To summarize, my overall updating went something like this:

Prior: Definitely natural origins (Obviously, I’m not a conspiracy theorist).

Update 1: Hmm, so I guess they haven’t found any direct evidence of an animal source yet, but I’m sure one will turn up. Anyway, a lab leak is still impossible, right?

Update 2: Ok, so I guess there have been some lab leaks in the past. But still, the zoonotic spillovers are much more common.

Update 3: Wait a minute… you mean the location of the initial outbreak actually is not close to the nearest natural reservoir of this type of virus? In that case, isn’t it kinda suspicious that it is close to one of the only virology institutes in the world doing gain-of-function research on bat coronaviruses? Why am I just hearing about this now?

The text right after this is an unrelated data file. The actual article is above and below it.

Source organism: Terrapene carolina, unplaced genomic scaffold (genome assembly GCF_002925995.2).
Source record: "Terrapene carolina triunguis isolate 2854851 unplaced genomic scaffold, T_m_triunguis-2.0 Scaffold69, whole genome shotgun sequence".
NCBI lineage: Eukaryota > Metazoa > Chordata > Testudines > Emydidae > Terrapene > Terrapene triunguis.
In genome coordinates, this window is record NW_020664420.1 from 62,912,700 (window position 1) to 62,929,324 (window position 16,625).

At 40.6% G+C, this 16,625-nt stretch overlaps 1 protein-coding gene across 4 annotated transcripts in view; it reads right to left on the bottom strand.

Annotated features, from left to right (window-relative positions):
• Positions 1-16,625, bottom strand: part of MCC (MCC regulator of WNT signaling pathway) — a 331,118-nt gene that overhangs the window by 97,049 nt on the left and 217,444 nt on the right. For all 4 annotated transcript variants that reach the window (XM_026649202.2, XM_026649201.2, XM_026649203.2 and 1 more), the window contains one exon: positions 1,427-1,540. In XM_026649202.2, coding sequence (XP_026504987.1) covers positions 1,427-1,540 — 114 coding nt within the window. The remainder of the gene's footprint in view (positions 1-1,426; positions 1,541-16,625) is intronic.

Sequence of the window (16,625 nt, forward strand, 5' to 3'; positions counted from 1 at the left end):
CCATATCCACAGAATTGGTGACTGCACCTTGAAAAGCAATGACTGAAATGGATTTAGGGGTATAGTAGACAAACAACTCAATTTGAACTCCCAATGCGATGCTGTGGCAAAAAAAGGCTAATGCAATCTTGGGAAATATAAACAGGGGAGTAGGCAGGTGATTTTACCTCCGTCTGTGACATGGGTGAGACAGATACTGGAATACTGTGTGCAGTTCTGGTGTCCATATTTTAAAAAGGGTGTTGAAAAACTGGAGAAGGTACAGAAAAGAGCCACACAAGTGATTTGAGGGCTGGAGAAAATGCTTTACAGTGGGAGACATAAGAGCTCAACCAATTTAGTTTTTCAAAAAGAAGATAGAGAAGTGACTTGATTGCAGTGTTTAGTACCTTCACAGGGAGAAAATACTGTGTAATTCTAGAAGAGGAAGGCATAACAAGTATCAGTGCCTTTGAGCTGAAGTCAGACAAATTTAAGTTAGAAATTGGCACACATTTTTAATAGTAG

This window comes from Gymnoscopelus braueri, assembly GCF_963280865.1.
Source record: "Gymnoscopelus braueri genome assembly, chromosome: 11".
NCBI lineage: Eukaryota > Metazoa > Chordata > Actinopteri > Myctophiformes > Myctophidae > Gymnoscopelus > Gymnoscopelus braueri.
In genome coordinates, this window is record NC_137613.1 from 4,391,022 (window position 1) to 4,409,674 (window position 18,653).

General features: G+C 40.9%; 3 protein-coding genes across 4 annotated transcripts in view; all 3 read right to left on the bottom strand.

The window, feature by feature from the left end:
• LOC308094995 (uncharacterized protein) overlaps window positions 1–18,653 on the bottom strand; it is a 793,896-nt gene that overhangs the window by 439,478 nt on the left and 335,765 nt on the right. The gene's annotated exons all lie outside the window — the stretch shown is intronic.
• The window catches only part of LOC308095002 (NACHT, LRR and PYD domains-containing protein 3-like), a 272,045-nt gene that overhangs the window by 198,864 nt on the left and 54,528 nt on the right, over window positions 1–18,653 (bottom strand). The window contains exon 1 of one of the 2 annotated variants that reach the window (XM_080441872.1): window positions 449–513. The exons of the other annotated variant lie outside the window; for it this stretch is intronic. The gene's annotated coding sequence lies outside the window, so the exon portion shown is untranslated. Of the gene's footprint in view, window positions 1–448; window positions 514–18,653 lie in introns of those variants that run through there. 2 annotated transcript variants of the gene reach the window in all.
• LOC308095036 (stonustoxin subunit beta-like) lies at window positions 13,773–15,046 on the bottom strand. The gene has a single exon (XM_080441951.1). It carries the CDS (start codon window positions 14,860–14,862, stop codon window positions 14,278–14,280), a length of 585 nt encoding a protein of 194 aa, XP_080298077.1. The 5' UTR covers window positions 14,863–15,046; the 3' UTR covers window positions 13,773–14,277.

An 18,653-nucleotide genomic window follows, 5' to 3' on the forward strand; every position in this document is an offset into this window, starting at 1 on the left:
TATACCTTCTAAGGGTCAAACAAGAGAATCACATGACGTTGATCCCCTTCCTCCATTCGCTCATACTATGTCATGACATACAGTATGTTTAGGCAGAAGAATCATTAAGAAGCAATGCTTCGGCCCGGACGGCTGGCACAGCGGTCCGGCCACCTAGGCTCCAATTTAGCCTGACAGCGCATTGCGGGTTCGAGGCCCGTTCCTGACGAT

Update 4: Lots of technical points being discussed and debated, way over my head. However I notice scientists much smarter than me shifting their opinion and now claiming that neither hypothesis can be ruled out based on the current evidence.

Posterior: Both hypotheses seem viable and a thorough, open investigation is needed.

Not a probability in sight. You could blend in seamlessly with the Bayesian community if, upon hearing an argument you agreed with, said: “Good point. I’m updating on this because [insert reason here]”. When you heard an argument you disagreed with you said “I’m not updating on this because [insert reason here]”. Nobody would notice the difference, because nobody is running around ensuring all your credences sum up to 1 or obey the union bound. That would be absurd, *and everybody knows it would be absurd.*